There are few legacy acts that hold up as well in vivacity of performance and care in musical persona as Bonnie Raitt, veritable patron saint of roots rock and preservation.
Celebrating her 17th studio album and over 45 years of recording on her tour stop in the Fred Kavli Theatre at Thousand Oaks Civic Plaza, the seminal ’70s singer-songwriter proved that her continued resilience and relevancy can be attributed to a catalogue of music that bleeds authenticity.
Few are as instantaneously energetic as Raitt and company, ripping open their set with “Unintended Consequence Of Love” from 2016’s Dig in Deep, zooming in between covers of Los Lobos and Chaka Khan. With the formidable talents of Ricky Fataar on drums and Mike Finnigan on keys, Raitt provided a revival-like setting for these superpowers of yesteryear, still going as strong as ever.
There’s a cautious callousness to Raitt’s voice, a quality undoubtedly formed after decades of overperforming at countless venues, doing so in the wake of her contemporaries losing their edge to the likes of Christmas records or fading away entirely. Raitt nonetheless sounds just as excitable as she did during the Sweet Forgiveness era.
Raitt still appears on stage as an iconoclast of the A.M. dial boy’s club, slinging the blues and clad vibrantly as ever. Like so many cherished LPs that bear her resemblance, Raitt has not lost her projected aura of the counterculture, representative of the hopelessly devoted and wearisome wanderers.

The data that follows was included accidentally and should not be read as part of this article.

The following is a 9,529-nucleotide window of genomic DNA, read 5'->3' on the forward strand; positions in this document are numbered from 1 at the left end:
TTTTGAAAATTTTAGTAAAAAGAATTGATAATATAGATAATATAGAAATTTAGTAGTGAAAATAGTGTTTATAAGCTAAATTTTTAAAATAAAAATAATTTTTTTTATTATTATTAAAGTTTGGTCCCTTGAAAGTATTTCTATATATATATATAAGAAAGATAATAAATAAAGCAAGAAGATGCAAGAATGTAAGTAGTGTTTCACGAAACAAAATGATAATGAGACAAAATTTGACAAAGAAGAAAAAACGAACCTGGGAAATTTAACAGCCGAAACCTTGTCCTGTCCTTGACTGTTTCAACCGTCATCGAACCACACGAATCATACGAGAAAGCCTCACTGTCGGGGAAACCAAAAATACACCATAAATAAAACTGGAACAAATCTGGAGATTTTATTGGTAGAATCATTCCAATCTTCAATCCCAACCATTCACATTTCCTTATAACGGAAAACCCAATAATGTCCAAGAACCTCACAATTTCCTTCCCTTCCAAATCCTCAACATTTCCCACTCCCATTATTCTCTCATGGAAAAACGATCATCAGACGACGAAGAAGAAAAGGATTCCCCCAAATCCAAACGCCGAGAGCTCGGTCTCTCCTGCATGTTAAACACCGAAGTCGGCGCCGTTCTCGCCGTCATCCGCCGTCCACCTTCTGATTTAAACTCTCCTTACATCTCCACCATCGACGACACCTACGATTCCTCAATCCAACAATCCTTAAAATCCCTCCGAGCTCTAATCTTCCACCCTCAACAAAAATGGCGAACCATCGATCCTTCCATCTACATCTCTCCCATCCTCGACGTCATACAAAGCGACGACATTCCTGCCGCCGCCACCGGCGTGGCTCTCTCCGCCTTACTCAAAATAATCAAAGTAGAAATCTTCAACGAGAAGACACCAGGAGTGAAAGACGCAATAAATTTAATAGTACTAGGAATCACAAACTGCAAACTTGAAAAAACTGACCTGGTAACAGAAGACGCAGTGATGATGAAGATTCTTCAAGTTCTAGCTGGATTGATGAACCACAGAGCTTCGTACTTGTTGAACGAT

Classic cuts like “Angel From Montgomery” and “Nobody’s Girl” sound as crisp as ever in presentation. Accompanied by the otherworldly twang emanating from the Stratocaster, Raitt’s guitar prowess made the experience akin to witnessing a live reissue of sorts. The rare pleasure of seeing the songstress tickle ivories was a welcomed addition to the repertoire, offering a brief respite to allow Raitt to delve into a more somber moment.
However, the term “legacy” must be defined further in the case of the evening’s performance. Generally, the phrase denotes a perishable quality, preserved only through one’s admittance to play the hits – this not so in Raitt’s case in the slightest.
Commiserating in vulnerability and celebrating evolution has always been Raitt’s bag. In 2017, these two thresholds of her artistry still hold true, yet she’s clearly not through speaking her mind.